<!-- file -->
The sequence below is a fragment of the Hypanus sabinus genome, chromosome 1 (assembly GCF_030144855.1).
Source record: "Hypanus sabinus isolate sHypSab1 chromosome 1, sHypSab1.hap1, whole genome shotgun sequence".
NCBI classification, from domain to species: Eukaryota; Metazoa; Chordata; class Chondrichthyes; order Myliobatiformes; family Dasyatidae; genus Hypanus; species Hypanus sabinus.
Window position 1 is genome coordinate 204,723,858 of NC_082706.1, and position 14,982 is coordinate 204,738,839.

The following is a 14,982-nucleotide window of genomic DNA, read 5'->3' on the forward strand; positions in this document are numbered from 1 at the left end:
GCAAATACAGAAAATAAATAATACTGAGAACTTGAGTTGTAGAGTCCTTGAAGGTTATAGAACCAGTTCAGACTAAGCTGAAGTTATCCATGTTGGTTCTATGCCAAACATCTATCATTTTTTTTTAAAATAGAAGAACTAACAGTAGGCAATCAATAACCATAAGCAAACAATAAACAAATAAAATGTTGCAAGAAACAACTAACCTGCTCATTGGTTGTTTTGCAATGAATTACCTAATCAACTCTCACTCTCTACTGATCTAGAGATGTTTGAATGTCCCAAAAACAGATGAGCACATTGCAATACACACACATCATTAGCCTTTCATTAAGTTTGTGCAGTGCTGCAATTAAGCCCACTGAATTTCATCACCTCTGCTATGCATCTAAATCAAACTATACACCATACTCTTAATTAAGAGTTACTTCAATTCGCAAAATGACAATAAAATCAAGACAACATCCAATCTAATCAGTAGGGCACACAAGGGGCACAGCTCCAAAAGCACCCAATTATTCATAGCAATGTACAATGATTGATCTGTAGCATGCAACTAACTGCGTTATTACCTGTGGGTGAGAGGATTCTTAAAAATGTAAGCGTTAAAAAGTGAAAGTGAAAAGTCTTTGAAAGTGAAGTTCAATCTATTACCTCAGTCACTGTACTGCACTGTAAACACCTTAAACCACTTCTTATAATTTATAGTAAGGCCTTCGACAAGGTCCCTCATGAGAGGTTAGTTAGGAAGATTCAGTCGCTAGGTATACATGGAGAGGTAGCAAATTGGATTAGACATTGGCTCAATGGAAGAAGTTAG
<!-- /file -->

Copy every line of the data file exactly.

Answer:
The sequence below is a fragment of the Hypanus sabinus genome, chromosome 1 (assembly GCF_030144855.1).
Source record: "Hypanus sabinus isolate sHypSab1 chromosome 1, sHypSab1.hap1, whole genome shotgun sequence".
NCBI classification, from domain to species: Eukaryota; Metazoa; Chordata; class Chondrichthyes; order Myliobatiformes; family Dasyatidae; genus Hypanus; species Hypanus sabinus.
Window position 1 is genome coordinate 204,723,858 of NC_082706.1, and position 14,982 is coordinate 204,738,839.

The following is a 14,982-nucleotide window of genomic DNA, read 5'->3' on the forward strand; positions in this document are numbered from 1 at the left end:
GCAAATACAGAAAATAAATAATACTGAGAACTTGAGTTGTAGAGTCCTTGAAGGTTATAGAACCAGTTCAGACTAAGCTGAAGTTATCCATGTTGGTTCTATGCCAAACATCTATCATTTTTTTTTAAAATAGAAGAACTAACAGTAGGCAATCAATAACCATAAGCAAACAATAAACAAATAAAATGTTGCAAGAAACAACTAACCTGCTCATTGGTTGTTTTGCAATGAATTACCTAATCAACTCTCACTCTCTACTGATCTAGAGATGTTTGAATGTCCCAAAAACAGATGAGCACATTGCAATACACACACATCATTAGCCTTTCATTAAGTTTGTGCAGTGCTGCAATTAAGCCCACTGAATTTCATCACCTCTGCTATGCATCTAAATCAAACTATACACCATACTCTTAATTAAGAGTTACTTCAATTCGCAAAATGACAATAAAATCAAGACAACATCCAATCTAATCAGTAGGGCACACAAGGGGCACAGCTCCAAAAGCACCCAATTATTCATAGCAATGTACAATGATTGATCTGTAGCATGCAACTAACTGCGTTATTACCTGTGGGTGAGAGGATTCTTAAAAATGTAAGCGTTAAAAAGTGAAAGTGAAAAGTCTTTGAAAGTGAAGTTCAATCTATTACCTCAGTCACTGTACTGCACTGTAAACACCTTAAACCACTTCTTATAATTTATAGTAAGGCCTTCGACAAGGTCCCTCATGAGAGGTTAGTTAGGAAGATTCAGTCGCTAGGTATACATGGAGAGGTAGCAAATTGGATTAGACATTGGCTCAATGGAAGAAGTTAG